Now, I’m not saying it’s bad to pursue business ideas you think would be useful for you.
I’m saying that your focus has to be more than just what you want: it has to be about what your customers (or future customers) want; after all, they’re the ones paying you, aren’t they?
Instead, take your business idea and go ask 10 people you think would be interested if they actually are interested. Read 5 Steps to Be An Entrepreneur Today to understand how to do this quickly.
For more insight on this, read this excellent article by Paul Graham on coming up with startup ideas.
Curse #2: The “Me Too!”
What it is: Taking a “me-too” approach by taking an already-existing idea and changing it slightly to benefit you / some random group of people you thought of (again, just because you think it will “help” them, even though you did no research).
Example: Basically any idea that’s “like [insert popular website like Facebook], only for [insert supposedly under-served group here such as Husky lovers and igloo dwellers who live in Brazil]. EUREKA!”.
How to fix it: These kind of business ideas are usually justified by something like “what works for Niche A (or a large group that involves many niches) will definitiely work for Niche B.”
You then pat yourself on the back, crack open a brewski, and stare off into space with a goofy grin on your face as you imagine Brazilian eskimos going batshit crazy over your new business idea.”
“Me too” businesses have a false allure because it’s easy to ignore all of the things that made it easy / easier for the original company, and ignore all of the things that will make it so much harder for you.
While it’s true that basically every successful business builds upon what already exists in some way (and as such, is not fully “unique”), that doesn’t mean taking a carbon-copy of what already exists and throwing it over into some random niche will.
Whether or not your Facebook for igloo dwellers who live in Brazil is something for the market and your potential customers to decide; not something for you to decide while staring at a blank Word document for a hour trying to write down a good business idea that pops into your skull.
Curse #3: The “I want ME to look like an innovative entrepreneur!”
What it is: You care more about personal prestige and “making something innovative” (the metaphorical “next Steve Jobs”), while caring little about what you can actually do given your skillset, and what customers actually want. Remember, if your 1st business idea is something innovative, you’re doing something wrong.
Example: “I just know I’m an innovative, management-type person! So whatever business idea I come up with has to be one that changes the world!”…and then you come up with something overly-complicated of dubious usefulness (“dude, I’m like Van Gogh man, I’m not, like, understood in my own time).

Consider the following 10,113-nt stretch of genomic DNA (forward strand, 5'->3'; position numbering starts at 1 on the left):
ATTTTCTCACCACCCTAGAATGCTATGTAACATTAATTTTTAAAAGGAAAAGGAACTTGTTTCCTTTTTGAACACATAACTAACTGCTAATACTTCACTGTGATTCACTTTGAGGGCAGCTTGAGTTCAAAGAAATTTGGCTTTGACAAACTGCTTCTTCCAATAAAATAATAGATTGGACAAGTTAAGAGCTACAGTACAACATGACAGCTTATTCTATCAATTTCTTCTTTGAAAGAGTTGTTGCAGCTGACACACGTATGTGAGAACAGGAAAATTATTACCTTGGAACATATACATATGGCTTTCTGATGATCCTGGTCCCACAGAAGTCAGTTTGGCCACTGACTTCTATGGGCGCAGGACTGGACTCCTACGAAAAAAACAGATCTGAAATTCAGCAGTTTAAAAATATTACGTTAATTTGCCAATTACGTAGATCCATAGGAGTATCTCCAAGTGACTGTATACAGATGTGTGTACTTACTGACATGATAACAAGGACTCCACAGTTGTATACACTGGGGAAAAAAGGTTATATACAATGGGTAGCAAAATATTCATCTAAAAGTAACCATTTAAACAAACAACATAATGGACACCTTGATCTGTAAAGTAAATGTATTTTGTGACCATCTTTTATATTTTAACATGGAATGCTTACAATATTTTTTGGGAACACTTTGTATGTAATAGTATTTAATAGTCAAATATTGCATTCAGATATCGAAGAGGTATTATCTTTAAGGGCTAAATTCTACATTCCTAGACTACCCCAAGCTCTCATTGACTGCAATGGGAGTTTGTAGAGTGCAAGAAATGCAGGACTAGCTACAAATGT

How to Fix It: Again, this was my first startup idea. I thought I was “so smart” because I picked up on 1 thing that Yelp was doing a subpar job at, and though I could make millions around providing a service that did that 1 thing better.
A lot of people I know like this are constantly wandering around, just waiting for a “great idea” that will “put them in with the big guys” to pop into their heads.
They dismiss other business ideas they think “aren’t innovative enough” and “won’t make enough money”, even though their own business acumen is too low to pursue more innovative ideas even if they had the chance to do so (not that they would acknowledge that their business acumen is too low, of course).
Or whatever they do come up with is so ridiculously lofty that their ability to actually execute the idea is virtually nonexistent.
If you want to be the next Steve Jobs, or out there producing products in Silicon Valley, then that’s great!
But recognize where you are now and build your skillset first to work towards that goal, instead of jumping straight in (for example, my friend who co-founded the Las Vegas startup Romotive spent years developing his robot-making skills before launching his company).
The technique is simple: Focus first on the customer, and second on you.
In the comments below, let me know about how you come up with business ideas?
Do you think of things you think (or know) had a market that you could actually sell to? Or did you just pick an idea you thought seemed cool?